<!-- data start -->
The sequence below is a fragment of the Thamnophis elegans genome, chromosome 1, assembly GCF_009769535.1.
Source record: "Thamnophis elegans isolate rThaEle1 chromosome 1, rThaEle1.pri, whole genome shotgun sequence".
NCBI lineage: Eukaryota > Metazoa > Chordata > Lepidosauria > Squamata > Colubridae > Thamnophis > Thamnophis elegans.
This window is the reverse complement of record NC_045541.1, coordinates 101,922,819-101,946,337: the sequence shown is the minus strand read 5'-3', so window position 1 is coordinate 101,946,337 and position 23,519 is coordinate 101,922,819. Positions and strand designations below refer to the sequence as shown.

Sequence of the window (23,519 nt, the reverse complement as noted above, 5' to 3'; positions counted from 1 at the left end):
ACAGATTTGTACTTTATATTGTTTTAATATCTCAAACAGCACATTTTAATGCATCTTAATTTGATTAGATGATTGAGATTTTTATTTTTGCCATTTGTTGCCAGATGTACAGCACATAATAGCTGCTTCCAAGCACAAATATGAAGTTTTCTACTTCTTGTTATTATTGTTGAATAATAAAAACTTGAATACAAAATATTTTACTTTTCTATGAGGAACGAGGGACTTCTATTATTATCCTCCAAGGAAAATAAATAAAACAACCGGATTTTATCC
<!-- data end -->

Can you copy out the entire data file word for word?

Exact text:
The sequence below is a fragment of the Thamnophis elegans genome, chromosome 1, assembly GCF_009769535.1.
Source record: "Thamnophis elegans isolate rThaEle1 chromosome 1, rThaEle1.pri, whole genome shotgun sequence".
NCBI lineage: Eukaryota > Metazoa > Chordata > Lepidosauria > Squamata > Colubridae > Thamnophis > Thamnophis elegans.
This window is the reverse complement of record NC_045541.1, coordinates 101,922,819-101,946,337: the sequence shown is the minus strand read 5'-3', so window position 1 is coordinate 101,946,337 and position 23,519 is coordinate 101,922,819. Positions and strand designations below refer to the sequence as shown.

Sequence of the window (23,519 nt, the reverse complement as noted above, 5' to 3'; positions counted from 1 at the left end):
ACAGATTTGTACTTTATATTGTTTTAATATCTCAAACAGCACATTTTAATGCATCTTAATTTGATTAGATGATTGAGATTTTTATTTTTGCCATTTGTTGCCAGATGTACAGCACATAATAGCTGCTTCCAAGCACAAATATGAAGTTTTCTACTTCTTGTTATTATTGTTGAATAATAAAAACTTGAATACAAAATATTTTACTTTTCTATGAGGAACGAGGGACTTCTATTATTATCCTCCAAGGAAAATAAATAAAACAACCGGATTTTATCC